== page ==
Proud to Trail
Manayunk Canal Towpath | Photo by Laura Pedrick/AP Images
The Circuit Trails is an innovative, regional urban trail network connecting people of all ages to jobs, communities and parks in Greater Philadelphia and New Jersey. Currently in progress, the project will eventually encompass 750 miles of trails on both sides of the Delaware River, building upon the region’s existing active transportation infrastructure.
By the time it is complete, which is expected to be in 2040, more than 50 percent of the region’s population—over 3.1 million people—will live within a mile of the Circuit Trails.
The Circuit Trails comprises approximately 30 pathways that provide endless opportunities for commuting and recreation across nine counties—including Philadelphia, Chester, Montgomery, Delaware and Bucks in Pennsylvania, and Burlington, Gloucester, Camden and Mercer in New Jersey. The network is revolutionizing the way we view trail systems and providing safe routes to business, employment and cultural destinations in the region.
Explore the Circuit Trails Footprint
Major arteries of the Circuit Trails footprint are rail-trails or canal trails, including the Schuylkill River Trail, Schuylkill Banks Boardwalk and Delaware and Raritan Canal State Park Trail. Trails like the D&L Trail (which cuts through 4,500 acres of dramatic river gorge parkland along the Lehigh River) fast-track bike tourists to small towns, and other routes like the developing Merchantville Bike Path, Pennypack Trail, Chester Valley Trail, Forbidden Drive and Cooper River Trail are helping to connect urban populations to rural landscapes, residential neighborhoods, commercial corridors, recreation sites and cultural venues.
What This Means for Philadelphia and New Jersey
The impact of the Circuit Trails is already being felt across education and employment hubs, and areas of concentrated poverty, like parts of Philadelphia and Camden, New Jersey. The endless new connections created across the 750-mile trail network will result in economic, social, health and environmental benefits for all the communities—rural, suburban and urban—in the project footprint.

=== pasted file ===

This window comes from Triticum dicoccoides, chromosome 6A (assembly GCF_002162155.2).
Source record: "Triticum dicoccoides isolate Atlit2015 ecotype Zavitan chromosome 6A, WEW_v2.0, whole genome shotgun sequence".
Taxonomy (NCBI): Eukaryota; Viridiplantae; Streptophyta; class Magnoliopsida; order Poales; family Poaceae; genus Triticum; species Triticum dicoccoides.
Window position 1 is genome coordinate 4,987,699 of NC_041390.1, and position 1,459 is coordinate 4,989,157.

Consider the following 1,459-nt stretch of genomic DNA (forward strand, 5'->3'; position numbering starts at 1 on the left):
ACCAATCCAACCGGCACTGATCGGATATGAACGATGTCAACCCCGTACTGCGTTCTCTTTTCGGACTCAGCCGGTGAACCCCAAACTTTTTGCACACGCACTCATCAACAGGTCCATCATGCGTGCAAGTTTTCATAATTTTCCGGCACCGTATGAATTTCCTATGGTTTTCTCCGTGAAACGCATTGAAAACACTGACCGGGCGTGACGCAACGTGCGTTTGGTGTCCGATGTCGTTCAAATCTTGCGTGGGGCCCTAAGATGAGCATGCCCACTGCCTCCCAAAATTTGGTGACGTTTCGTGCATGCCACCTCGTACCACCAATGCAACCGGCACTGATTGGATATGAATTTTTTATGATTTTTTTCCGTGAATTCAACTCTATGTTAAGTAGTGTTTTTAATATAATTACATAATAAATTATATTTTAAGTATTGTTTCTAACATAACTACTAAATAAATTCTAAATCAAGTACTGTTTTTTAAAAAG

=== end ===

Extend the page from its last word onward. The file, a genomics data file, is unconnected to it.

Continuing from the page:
Making Communities Healthier
While the trail network is not yet complete, the Circuit Trails are already inspiring healthier lifestyles and physical activity in the Philadelphia region and in New Jersey. Studies show people are significantly more likely to get recommended levels of exercise when they live within close proximity to trails and open space. A 2011 study on the health benefits of recreation on protected open space in Southeast Pennsylvania helped avoid $800 million in health-care costs annually. The Circuit Trails network has been embraced as a vital tool in preventative care through initiatives like the D&L National Corridor's and St. Luke’s Get Your Tail on the Trail program—and Rails-to-Trails Conservancy Prescribe-a-Trail walking programs in the region help make the case for trails as tools for a healthy life. Already, nine hospitals have joined in these efforts.
Strengthening the Regional Economy
Individual trails in Pennsylvania and New Jersey have long proven their economic power—and taken together, the Circuit Trails have the potential to generate exponential tourism and economic development benefits for the region. A study of the Schuylkill River Trail—a major component of the Circuit Trails—was found to have had a direct economic impact of $7.3 million. In New Jersey, where the trail network is burgeoning, a New Jersey Department of Transportation economic impact study found that active-transportation-related infrastructure, businesses and events contributed nearly $500 million to the New Jersey economy in 2011. A study of Southeast Pennsylvania found that open spaces attracted visitors, helped create/sustain 7,000 jobs and resulted in $566 million in expenditures. As the trail network grows—so too will its impact.